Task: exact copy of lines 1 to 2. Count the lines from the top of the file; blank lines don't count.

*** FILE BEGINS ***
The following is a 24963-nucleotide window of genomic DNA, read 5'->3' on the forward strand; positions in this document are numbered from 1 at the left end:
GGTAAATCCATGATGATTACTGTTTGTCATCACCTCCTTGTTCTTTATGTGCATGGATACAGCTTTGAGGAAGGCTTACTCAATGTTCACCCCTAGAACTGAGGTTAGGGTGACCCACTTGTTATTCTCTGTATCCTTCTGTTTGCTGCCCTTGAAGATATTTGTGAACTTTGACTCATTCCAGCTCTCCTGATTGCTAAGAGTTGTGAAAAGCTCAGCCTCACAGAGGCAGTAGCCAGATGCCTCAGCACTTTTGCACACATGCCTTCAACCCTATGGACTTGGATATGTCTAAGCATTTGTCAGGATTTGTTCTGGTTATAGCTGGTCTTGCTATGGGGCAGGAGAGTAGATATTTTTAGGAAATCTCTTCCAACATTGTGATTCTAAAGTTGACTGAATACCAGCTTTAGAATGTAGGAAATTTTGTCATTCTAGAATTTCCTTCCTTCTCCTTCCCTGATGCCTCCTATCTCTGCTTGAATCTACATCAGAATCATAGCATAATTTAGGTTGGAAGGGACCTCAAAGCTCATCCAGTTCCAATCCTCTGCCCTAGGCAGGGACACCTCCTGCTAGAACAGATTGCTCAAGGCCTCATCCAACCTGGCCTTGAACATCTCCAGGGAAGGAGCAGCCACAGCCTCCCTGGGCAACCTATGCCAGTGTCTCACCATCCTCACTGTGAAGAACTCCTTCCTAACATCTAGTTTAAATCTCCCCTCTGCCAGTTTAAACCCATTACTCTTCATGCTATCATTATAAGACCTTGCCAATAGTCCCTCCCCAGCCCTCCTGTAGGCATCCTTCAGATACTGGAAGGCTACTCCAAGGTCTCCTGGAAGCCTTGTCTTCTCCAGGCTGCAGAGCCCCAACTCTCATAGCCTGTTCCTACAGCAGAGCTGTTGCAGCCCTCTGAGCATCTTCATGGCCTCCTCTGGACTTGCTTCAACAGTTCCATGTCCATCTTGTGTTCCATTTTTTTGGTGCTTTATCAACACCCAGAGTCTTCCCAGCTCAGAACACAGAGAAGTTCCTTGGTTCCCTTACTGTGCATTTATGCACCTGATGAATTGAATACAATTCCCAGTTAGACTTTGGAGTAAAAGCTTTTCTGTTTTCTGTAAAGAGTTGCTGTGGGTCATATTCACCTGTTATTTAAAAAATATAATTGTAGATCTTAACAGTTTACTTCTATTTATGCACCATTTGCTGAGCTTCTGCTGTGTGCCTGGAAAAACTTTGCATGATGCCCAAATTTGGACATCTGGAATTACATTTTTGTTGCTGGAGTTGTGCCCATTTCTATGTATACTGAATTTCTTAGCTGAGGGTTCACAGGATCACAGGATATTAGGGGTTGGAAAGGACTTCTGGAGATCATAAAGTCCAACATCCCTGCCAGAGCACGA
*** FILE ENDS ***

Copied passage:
The following is a 24963-nucleotide window of genomic DNA, read 5'->3' on the forward strand; positions in this document are numbered from 1 at the left end:
GGTAAATCCATGATGATTACTGTTTGTCATCACCTCCTTGTTCTTTATGTGCATGGATACAGCTTTGAGGAAGGCTTACTCAATGTTCACCCCTAGAACTGAGGTTAGGGTGACCCACTTGTTATTCTCTGTATCCTTCTGTTTGCTGCCCTTGAAGATATTTGTGAACTTTGACTCATTCCAGCTCTCCTGATTGCTAAGAGTTGTGAAAAGCTCAGCCTCACAGAGGCAGTAGCCAGATGCCTCAGCACTTTTGCACACATGCCTTCAACCCTATGGACTTGGATATGTCTAAGCATTTGTCAGGATTTGTTCTGGTTATAGCTGGTCTTGCTATGGGGCAGGAGAGTAGATATTTTTAGGAAATCTCTTCCAACATTGTGATTCTAAAGTTGACTGAATACCAGCTTTAGAATGTAGGAAATTTTGTCATTCTAGAATTTCCTTCCTTCTCCTTCCCTGATGCCTCCTATCTCTGCTTGAATCTACATCAGAATCATAGCATAATTTAGGTTGGAAGGGACCTCAAAGCTCATCCAGTTCCAATCCTCTGCCCTAGGCAGGGACACCTCCTGCTAGAACAGATTGCTCAAGGCCTCATCCAACCTGGCCTTGAACATCTCCAGGGAAGGAGCAGCCACAGCCTCCCTGGGCAACCTATGCCAGTGTCTCACCATCCTCACTGTGAAGAACTCCTTCCTAACATCTAGTTTAAATCTCCCCTCTGCCAGTTTAAACCCATTACTCTTCATGCTATCATTATAAGACCTTGCCAATAGTCCCTCCCCAGCCCTCCTGTAGGCATCCTTCAGATACTGGAAGGCTACTCCAAGGTCTCCTGGAAGCCTTGTCTTCTCCAGGCTGCAGAGCCCCAACTCTCATAGCCTGTTCCTACAGCAGAGCTGTTGCAGCCCTCTGAGCATCTTCATGGCCTCCTCTGGACTTGCTTCAACAGTTCCATGTCCATCTTGTGTTCCATTTTTTTGGTGCTTTATCAACACCCAGAGTCTTCCCAGCTCAGAACACAGAGAAGTTCCTTGGTTCCCTTACTGTGCATTTATGCACCTGATGAATTGAATACAATTCCCAGTTAGACTTTGGAGTAAAAGCTTTTCTGTTTTCTGTAAAGAGTTGCTGTGGGTCATATTCACCTGTTATTTAAAAAATATAATTGTAGATCTTAACAGTTTACTTCTATTTATGCACCATTTGCTGAGCTTCTGCTGTGTGCCTGGAAAAACTTTGCATGATGCCCAAATTTGGACATCTGGAATTACATTTTTGTTGCTGGAGTTGTGCCCATTTCTATGTATACTGAATTTCTTAGCTGAGGGTTCACAGGATCACAGGATATTAGGGGTTGGAAAGGACTTCTGGAGATCATAAAGTCCAACATCCCTGCCAGAGCACGA